Reviewed by morrison-dylan-fan 9 / 10 / 10

"What's more unusual than Santa Clause selling used cars in August?"

With a poll taking place on IMDb's Classic Film board for the best titles of 1999,I started looking round for left-field movies to view.Reading a great post on IMDb's Film Noir board,I found out that Patrick Warburton (known for his distinctive voice over work on Family Guy & the quirky Disney movie The Emperor's New Groove) had actually starred in a 1999 Neo-Noir!,which led to me getting ready to meet the woman chaser. The plot: Being a master in all the tricks of the trade,used cars salesmen Richard Hudson decides to set up his own used car showroom.Making good cash with his smooth business skills,Hudson begins thinking about fulfilling his dream of making a film.Wanting to give all the attention to his debut film,Hudson passes the business over to the assistant manager.Pulling his washed up,ol' faithful directing father-in-law Leo,Hudson gets his foot in the door at a studio,who with Leo's help agree to fund Hudson's "vision" Writing and directing the film himself,Hudson rigidly sticks to "his vision",and soon finds himself trying to stop the studio from editing his vision to destruction. View on the film: Selling Hudson's "vision" in pin-stripe B&W backed with a smooth Jazz and Blues soundtrack, (which has caused the original cut to be stuck in royalties issues for years)writer/director Robinson Devor gives the film a wonderfully peculiar Neo-Noir atmosphere, with gliding tracking shots in Hudson's car setting off stylish close-ups held in left- field angles,which give Hudson's adventures in the Hollywood "dream factory" a darkly comedic,acid-tongue Film Noir mood.Keeping his excellent adaptation rooted in Charles Willeford 50's LA pulp novel, Devor wraps the movie in a deliciously jet-black comedic wit,with the rich narration revealing Hudson's determination to be an "auteur" and destroy anyone that tries to stop his vision from being seen. Whilst firing sharp one liners across the screen, Devor tightly threads an explosive,self-destructive Film Noir streak round Hudson,who holds onto to ridged beliefs which stop Hudson from seeing the "development hell" that he and his project is sinking into.Joined by a fantastic supporting cast with "lived in" faces that go from Ernie Vincent's thunderous studio head to Marilyn Rising's flirty stepsister Becky, Patrick Warburton gives a fabulously chiselled performance as Hudson, thanks to Warburton being able to deliver a dead-pan line with real-precision,whilst keeping Hudson's Film Noir rage bubbling away,which spills over as Hudson's nitrate dream vision is lit up.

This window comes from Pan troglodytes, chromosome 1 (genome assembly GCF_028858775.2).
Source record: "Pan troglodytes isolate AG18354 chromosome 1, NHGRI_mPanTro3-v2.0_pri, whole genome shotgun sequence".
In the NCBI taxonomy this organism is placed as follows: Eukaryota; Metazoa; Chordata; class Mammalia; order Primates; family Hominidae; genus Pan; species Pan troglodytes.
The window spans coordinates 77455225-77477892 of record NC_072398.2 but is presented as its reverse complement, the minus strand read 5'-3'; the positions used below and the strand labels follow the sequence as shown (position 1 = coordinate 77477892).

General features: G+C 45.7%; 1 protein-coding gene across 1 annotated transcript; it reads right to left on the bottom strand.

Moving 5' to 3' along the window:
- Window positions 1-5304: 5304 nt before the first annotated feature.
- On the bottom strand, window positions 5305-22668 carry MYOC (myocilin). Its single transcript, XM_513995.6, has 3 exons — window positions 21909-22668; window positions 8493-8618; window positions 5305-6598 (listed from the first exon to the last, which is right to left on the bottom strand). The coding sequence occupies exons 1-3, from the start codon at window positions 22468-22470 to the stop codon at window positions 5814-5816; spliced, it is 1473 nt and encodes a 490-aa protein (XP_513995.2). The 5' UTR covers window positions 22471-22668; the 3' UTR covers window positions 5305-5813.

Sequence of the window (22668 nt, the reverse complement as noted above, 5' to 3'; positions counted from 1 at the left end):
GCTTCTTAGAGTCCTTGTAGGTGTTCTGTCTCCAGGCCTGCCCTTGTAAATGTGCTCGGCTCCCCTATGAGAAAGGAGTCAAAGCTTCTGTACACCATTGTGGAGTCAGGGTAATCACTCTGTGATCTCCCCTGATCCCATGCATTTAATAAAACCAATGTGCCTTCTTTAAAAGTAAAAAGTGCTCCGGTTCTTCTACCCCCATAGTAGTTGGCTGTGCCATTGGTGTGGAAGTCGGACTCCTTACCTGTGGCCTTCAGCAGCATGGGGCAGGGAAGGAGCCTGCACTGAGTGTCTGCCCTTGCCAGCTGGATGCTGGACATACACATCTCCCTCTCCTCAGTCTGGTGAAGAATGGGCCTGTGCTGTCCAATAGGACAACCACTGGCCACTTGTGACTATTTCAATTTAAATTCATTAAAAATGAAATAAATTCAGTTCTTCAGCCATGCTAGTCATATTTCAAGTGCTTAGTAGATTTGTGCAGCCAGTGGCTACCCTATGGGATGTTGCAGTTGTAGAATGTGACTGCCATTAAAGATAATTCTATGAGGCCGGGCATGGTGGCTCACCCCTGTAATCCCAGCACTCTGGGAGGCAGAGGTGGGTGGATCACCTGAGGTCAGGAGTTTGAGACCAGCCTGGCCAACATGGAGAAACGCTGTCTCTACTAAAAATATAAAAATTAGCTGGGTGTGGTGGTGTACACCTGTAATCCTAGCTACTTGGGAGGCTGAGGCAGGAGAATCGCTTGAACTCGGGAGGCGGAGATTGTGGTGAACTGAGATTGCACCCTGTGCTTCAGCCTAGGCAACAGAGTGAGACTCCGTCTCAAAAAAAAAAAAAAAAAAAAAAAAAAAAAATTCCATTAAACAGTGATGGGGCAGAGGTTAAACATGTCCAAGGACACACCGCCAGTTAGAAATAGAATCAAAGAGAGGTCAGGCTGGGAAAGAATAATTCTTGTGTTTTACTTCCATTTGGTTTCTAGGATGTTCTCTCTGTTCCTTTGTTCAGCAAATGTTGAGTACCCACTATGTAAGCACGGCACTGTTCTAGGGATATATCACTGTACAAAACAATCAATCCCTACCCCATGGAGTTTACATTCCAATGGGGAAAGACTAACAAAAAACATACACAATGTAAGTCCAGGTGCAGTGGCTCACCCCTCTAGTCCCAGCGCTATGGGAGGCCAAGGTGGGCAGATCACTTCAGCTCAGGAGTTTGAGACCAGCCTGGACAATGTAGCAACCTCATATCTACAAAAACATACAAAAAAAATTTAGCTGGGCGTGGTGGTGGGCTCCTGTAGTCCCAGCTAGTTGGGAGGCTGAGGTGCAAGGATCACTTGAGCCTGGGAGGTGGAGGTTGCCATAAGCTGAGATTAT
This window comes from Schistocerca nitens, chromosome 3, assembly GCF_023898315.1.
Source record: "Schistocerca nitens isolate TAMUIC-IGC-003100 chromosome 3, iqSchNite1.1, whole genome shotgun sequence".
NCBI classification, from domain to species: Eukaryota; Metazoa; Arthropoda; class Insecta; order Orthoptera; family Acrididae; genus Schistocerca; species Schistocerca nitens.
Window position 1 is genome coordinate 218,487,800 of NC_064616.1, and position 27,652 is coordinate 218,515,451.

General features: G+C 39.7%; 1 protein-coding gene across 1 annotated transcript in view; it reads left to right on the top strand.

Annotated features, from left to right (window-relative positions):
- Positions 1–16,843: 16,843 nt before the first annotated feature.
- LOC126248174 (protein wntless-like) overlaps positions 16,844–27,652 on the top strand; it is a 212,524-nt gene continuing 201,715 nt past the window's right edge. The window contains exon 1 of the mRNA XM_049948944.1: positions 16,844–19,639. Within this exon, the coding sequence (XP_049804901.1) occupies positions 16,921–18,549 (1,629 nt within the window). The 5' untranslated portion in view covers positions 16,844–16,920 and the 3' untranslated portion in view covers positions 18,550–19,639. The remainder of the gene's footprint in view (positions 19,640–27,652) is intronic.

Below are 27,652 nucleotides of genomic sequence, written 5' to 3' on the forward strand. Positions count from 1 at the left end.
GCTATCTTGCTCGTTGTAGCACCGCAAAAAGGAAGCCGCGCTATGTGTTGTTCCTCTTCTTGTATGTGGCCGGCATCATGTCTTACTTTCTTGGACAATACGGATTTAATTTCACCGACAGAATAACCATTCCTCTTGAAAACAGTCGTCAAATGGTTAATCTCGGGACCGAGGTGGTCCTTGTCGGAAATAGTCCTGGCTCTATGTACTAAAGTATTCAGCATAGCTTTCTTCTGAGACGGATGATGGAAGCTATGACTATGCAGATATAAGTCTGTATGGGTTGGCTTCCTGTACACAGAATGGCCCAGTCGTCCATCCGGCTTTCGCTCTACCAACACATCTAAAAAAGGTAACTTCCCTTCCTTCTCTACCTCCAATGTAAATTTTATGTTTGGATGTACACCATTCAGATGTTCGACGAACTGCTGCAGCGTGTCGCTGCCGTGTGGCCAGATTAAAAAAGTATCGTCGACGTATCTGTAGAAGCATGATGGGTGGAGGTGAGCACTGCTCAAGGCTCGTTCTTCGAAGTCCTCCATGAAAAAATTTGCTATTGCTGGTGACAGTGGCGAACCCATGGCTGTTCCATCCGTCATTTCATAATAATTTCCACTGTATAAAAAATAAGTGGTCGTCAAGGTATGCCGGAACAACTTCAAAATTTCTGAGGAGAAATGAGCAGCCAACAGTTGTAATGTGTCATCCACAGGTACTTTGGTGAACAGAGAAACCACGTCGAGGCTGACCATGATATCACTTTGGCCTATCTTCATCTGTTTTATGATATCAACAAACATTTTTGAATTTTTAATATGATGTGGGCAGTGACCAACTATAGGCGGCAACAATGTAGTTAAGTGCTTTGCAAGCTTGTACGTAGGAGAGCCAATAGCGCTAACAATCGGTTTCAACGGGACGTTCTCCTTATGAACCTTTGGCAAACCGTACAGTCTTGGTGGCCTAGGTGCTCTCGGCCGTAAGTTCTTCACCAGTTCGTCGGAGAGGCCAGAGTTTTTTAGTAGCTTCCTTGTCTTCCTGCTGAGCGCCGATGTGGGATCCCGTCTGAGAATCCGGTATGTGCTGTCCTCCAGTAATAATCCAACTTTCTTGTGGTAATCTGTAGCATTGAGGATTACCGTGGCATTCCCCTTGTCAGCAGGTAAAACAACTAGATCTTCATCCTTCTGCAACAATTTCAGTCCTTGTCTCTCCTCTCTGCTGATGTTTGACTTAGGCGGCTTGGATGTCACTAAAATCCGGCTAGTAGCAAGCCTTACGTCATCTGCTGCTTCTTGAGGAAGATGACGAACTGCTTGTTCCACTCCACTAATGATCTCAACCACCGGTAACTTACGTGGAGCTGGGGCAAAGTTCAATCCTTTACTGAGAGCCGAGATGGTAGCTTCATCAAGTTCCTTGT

Reviewed by PimpinAinttEasy 9 / 10 / 10

A great film about 20th Century Man's impulsiveness and insanity

Dear Robinson Devor, thanks for making a movie based on a Charles Willeford novel. Willeford is one of my favorite writers. The film has one of the most interesting plots ever for a crime thriller. A crooked, arrogant and vicious car salesman who is really good at his job panics at a meeting of aspiring young reps. He realizes that he is wasting his life in the 9 to 5 grind. It dawns on him that we are on this planet to be creative. So he writes a script with help from his step-father and decides to direct a film. But when his edited film fails to meet the 6 reel 90 minute length standard, the studio tries to interfere in the future of the film. The crazed car salesman/movie director embarks on a rampage of destruction. I think there is more to this film than a man trying to escape his mundane life. It is also about 20th century man's impulsive behavior without thinking about the consequences. It is also about how we are all basically mad. I mean, I found myself laughing and cheering on some of the actions of the main character. I could totally identify with him. Like Willeford himself said - "I had a hunch that madness was a predominant theme and a normal condition for Americans living in the second half of this century." Your film was visually arresting - full of directorial flourishes characterized by slow motions and weird camera angles and lighting. Visually, it was quite similar to noir films. I loved the way you filmed the scene in the swimming pool. The film was also pretty true to the book though you did exclude two scenes of violence. You also played with the structure a little bit. I liked what another IMDb user said about the actors - they did not look like actors. They came across as real people. This is so true. Square jawed Patrick Warburton could walk into a Russ Meyer film. His acting in the ballet dance sequence was terrific. I hope Criterion or Arrow puts out a Blu Ray of this terrific film. And I hope you make more films, Robinson Devor. Best Regards, Pimpin. (9/10)